The daily Nebraskan. ([Lincoln, Neb.) 1901-current, January 23, 1997, Page 6, Image 6

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Senator proposes bill
to increase housing fund
By Erin Gibson
Senior Reporter
The Legislature will decide this
spring how to help fund 34,860
new housing units for Nebraskans,
Gov. Ben Nelson announced
Based on recommendations
presented Wednesday by the Af
fordable Housing Trust Fund Com
mittee, Sen. Don Wesely of Lincoln
will present a bill to put revenue in
the Affordable Housing Trust
Nelson said the fund was estab
lished by the Nebraska Affordable
Housing Act passed during last
year's legislative session.
Committee Chairman Dale
Tinstman said $ 10 million invested
in the fund could provide much
needed affordable housing for Ne
braskans and help to fill a projected
statewide housing need of 34,860
units by the year 2000.
“There is a dramatic need for
housing in this state,” Tinstman
Currently, private industry is
not building enough housing priced
at about $70,000 to $80,000, an
amount affordable for households
earning an hourly wage of about
$12, he said. Housing in Nebraska
also is aging and deteriorating and
in need of renovation. About 29
percent of housing statewide is
more than 58 years old, he said.
The trust fund would help Ne
braska communities fill this hous
ing need, Tinstman said.
Laying the foundation
I To finance the fund, Wesely’s
| bill proposes the Department of In
surance policy premium tax be
raised from .25 percent to 1.25 per
cent to raise $11.2 million in tax
revenue. Nebraska currently has
the 48th lowest insurance tax of any
state, he said. Wesely said his pro
posal would move Nebraska to
Wesely also suggested the docu
mentary stamp tax — paid when
real estate property is exchanged—
be increased from $1.75 to $2.75
per $1,000 of property value. The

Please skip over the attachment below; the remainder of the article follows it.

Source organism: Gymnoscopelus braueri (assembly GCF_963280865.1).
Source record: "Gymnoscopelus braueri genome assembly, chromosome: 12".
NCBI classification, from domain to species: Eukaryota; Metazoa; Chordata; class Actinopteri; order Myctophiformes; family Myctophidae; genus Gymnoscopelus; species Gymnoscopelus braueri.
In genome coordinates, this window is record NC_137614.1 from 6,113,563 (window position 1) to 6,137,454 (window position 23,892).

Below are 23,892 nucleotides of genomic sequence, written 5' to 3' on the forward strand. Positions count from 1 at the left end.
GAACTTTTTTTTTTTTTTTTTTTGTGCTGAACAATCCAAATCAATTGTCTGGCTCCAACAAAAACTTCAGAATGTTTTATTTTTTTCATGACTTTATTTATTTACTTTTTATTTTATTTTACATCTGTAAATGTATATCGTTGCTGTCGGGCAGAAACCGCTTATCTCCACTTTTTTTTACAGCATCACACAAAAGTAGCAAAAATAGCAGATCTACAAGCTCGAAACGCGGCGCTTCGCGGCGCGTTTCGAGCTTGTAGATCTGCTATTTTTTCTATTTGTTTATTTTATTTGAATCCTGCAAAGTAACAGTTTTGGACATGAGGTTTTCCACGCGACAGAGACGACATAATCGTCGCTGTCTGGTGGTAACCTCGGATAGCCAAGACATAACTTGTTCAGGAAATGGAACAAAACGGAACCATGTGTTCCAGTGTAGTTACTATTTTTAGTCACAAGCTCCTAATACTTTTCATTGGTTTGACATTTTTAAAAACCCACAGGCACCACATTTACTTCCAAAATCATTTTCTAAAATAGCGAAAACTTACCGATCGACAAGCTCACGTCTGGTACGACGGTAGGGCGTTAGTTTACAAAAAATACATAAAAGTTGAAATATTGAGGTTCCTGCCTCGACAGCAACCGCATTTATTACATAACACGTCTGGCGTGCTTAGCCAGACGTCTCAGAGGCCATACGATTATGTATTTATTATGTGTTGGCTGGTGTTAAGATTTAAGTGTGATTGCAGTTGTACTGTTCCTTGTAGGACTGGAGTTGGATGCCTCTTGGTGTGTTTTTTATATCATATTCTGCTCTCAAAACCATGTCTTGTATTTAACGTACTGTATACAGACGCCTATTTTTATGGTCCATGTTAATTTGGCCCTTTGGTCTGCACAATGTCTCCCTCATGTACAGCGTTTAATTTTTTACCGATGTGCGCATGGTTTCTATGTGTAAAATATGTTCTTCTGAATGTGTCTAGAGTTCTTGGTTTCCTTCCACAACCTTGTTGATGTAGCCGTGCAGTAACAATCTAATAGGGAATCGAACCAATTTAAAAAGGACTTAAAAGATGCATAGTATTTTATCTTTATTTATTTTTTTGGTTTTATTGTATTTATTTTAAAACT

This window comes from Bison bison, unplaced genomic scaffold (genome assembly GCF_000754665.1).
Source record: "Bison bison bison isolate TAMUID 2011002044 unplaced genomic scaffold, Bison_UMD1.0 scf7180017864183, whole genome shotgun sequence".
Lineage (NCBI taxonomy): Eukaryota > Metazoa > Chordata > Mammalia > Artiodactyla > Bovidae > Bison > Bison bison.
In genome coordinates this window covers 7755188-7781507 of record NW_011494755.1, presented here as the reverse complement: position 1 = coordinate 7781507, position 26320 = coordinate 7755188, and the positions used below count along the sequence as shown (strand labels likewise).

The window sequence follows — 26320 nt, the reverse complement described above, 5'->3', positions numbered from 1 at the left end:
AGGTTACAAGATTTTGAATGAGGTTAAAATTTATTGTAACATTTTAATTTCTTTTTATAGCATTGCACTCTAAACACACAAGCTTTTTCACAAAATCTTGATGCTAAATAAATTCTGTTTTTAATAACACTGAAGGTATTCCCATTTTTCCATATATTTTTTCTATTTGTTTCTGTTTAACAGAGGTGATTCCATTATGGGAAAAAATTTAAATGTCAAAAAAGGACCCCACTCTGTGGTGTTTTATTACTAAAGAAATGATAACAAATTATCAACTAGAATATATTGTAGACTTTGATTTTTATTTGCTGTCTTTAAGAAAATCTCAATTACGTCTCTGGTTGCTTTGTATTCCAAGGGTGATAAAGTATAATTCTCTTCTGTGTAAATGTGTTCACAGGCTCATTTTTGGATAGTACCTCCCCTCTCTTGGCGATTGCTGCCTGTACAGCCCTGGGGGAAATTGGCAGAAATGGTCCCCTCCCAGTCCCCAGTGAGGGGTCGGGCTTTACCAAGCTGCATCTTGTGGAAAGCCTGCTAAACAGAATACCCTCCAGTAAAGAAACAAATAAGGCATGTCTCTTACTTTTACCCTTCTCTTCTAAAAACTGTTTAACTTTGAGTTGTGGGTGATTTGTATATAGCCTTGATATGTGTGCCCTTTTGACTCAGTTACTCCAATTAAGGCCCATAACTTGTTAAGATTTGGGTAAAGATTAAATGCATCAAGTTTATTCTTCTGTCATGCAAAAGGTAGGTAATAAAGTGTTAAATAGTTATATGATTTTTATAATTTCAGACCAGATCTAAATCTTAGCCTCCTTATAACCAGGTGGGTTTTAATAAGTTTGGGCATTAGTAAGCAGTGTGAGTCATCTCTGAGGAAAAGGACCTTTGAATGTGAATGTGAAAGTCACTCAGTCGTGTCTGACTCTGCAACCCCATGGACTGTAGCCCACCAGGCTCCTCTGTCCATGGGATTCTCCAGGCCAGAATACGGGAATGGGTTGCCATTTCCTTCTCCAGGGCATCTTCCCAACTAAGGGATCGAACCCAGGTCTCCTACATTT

increase would generate an addi
tional $3.7 million for the fund.
In a report made public
Wednesday on the trust fund,
Tinstman and his committee also
suggested getting revenue by redi
recting about 25 percent of lottery
funds currently allocated to the
Solid Waste Landfill Closure As
sistance Fund. An initial $2 mil
lion could also be requested from
the general fund, according to the
But Nelson said the state will
not be asked to fill the entire hous
ing need. State money invested in
the trust fund should spur private
industry to help build more afford
able housing, he said.
“The state can identify a prob
lem, and the state can help with a
solution, but private industry is
holding the keys when it comes to
affordable housing,” Nelson said.
The state will allocate money
from the fund to communities
across Nebraska, he said. Commu
nities will then decide how to best
use the funds they receive, Nelson
said. .
Bringing it home
According to the committee’s
report, the state would be divided
into six regions, plus the Lincoln
and Omaha metropolitan areas, for
allocation. All regions will receive
funding based on population, with
a $250,000 minimum.
The committee suggests the
Omaha metro area, which com
prises 32 percent of the state popu
lationTreceive more than $2.6 mil
lion. The Lincoln Metro Area could
receive $883,750, the report said.
Timothy Kenny, executive di
rector of the Nebraska Investment
Finance Authority, said many com
munities could use funds allocated
to build lots to spur private-indus- j
try builders.
Vacant lots with water and
sewer lines and streets are not
available in many communities, he
said. This prevents private indus
• try builders from starting affordable
housing projects, he said.